Sour Showers; September 2010; Scientific American Magazine; by Michael Tennesen; 2 Page(s)
The acid rain scourge of the 1970s and 1980s that killed trees and fish and even dissolved statues on Washington, D.C.’s National Mall has returned with a twist. Rather than being sulfuric acid derived from industrial sulfur emissions, the corrosive liquid is nitric acid, which has resulted not just from smokestacks but also from farming.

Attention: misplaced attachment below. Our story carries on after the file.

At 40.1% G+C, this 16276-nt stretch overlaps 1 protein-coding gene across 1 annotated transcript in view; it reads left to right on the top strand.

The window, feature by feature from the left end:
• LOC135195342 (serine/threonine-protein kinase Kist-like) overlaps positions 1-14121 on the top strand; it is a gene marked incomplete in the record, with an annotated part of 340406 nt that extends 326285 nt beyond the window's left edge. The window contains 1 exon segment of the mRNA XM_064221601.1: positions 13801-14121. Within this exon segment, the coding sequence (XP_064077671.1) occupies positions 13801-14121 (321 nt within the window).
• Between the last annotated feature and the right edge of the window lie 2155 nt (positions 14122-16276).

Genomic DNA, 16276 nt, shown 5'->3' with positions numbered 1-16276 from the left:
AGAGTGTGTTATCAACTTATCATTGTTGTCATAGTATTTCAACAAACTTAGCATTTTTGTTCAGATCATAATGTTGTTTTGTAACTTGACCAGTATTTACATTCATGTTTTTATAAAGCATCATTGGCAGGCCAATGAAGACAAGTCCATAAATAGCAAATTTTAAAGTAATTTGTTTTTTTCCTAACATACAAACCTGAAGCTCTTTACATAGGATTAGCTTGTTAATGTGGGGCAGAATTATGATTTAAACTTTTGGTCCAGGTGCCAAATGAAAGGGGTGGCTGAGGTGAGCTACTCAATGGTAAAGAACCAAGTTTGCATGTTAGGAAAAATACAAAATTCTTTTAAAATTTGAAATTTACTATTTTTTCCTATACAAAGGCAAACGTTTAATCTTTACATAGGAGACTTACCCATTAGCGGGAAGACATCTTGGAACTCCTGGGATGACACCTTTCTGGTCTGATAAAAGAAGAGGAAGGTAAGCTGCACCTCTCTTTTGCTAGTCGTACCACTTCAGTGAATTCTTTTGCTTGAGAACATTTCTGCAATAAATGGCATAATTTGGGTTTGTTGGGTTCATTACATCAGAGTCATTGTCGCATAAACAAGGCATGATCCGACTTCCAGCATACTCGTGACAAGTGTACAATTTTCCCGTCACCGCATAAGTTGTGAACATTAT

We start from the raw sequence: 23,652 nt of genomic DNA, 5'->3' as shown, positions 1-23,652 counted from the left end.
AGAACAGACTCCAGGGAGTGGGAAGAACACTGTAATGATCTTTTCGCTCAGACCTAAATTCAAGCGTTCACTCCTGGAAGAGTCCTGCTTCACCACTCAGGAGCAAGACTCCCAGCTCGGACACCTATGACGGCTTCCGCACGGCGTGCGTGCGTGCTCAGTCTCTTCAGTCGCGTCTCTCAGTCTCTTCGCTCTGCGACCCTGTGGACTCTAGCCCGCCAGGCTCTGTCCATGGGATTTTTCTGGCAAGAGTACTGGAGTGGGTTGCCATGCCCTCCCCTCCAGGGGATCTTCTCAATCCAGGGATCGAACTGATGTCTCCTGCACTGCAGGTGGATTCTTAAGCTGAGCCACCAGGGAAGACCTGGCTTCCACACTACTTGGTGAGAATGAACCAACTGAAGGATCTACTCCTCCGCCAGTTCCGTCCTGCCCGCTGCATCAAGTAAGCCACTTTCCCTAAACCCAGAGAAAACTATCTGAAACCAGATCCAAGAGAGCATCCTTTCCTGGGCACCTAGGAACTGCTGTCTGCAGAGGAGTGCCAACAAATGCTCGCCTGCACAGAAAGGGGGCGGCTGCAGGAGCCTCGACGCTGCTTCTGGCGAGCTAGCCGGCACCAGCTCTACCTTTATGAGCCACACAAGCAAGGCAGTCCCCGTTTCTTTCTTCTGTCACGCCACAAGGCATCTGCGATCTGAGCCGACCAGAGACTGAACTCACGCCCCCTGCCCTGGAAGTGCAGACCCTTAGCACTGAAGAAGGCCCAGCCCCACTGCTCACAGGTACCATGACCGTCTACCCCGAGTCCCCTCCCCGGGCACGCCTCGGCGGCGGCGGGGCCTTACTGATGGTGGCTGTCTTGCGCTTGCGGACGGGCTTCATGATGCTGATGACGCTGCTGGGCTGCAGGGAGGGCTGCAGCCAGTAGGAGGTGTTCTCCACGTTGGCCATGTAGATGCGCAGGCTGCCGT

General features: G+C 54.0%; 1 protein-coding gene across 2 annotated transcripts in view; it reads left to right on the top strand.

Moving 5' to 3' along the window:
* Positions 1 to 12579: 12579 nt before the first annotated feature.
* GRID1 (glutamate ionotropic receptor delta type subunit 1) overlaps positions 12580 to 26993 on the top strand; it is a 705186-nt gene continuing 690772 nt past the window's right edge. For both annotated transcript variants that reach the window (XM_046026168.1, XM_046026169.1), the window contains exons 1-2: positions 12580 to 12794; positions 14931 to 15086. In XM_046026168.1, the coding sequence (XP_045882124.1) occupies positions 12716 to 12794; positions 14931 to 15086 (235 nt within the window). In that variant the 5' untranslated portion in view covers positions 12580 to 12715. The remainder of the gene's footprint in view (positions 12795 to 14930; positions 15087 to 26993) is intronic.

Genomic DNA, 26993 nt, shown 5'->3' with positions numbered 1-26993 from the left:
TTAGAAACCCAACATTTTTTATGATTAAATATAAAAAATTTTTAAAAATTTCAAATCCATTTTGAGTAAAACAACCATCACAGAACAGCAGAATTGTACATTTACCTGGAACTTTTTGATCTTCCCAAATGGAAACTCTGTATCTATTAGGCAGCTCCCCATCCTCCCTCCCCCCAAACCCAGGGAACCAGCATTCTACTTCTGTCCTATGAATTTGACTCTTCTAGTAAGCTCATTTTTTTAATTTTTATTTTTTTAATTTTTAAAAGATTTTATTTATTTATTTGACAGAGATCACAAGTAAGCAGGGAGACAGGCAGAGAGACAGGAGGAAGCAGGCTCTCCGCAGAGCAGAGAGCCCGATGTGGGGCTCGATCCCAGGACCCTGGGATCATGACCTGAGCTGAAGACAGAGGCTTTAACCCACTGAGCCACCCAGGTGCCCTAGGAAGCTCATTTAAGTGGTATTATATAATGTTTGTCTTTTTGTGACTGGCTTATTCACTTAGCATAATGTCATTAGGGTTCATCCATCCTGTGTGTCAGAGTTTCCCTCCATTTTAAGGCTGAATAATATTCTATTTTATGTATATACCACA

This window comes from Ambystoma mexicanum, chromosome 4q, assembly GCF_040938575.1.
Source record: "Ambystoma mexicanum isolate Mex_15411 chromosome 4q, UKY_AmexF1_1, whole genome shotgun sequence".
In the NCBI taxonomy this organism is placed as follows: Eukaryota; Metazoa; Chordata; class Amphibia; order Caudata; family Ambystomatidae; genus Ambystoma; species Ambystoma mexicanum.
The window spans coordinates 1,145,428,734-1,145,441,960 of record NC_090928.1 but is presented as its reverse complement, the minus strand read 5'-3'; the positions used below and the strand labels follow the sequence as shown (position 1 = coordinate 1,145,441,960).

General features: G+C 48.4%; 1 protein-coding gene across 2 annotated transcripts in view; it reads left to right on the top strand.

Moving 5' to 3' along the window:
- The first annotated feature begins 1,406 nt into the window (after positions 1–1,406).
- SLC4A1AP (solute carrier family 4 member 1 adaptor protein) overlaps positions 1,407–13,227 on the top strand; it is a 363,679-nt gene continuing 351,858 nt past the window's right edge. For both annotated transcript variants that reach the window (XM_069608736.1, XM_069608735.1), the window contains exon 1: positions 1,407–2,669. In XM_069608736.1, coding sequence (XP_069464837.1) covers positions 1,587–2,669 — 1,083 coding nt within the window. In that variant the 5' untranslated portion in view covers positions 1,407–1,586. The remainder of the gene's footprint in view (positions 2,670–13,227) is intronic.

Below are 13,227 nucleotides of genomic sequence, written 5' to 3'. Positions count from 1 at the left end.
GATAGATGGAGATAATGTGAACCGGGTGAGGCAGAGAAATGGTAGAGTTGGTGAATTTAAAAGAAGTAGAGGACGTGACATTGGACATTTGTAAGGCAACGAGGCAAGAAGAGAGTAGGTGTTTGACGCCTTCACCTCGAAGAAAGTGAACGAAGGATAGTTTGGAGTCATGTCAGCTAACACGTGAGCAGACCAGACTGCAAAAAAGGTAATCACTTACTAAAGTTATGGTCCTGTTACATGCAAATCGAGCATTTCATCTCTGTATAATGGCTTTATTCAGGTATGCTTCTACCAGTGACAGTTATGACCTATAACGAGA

Besides dissolving cement and limestone and lowering the pH of lakes and streams, acid rain leaches critical soil nutrients, injuring plants, and liberates toxic minerals that can enter aquatic habitats. To combat the problem the first time around, the U.S. Environmental Protection Agency passed the Clean Air Act Amendments of 1990, which cut sulfur emissions from power plants by 59 percent from 1990 to 2008. Emissions of nitrogen compounds, however, have not fallen as steeply.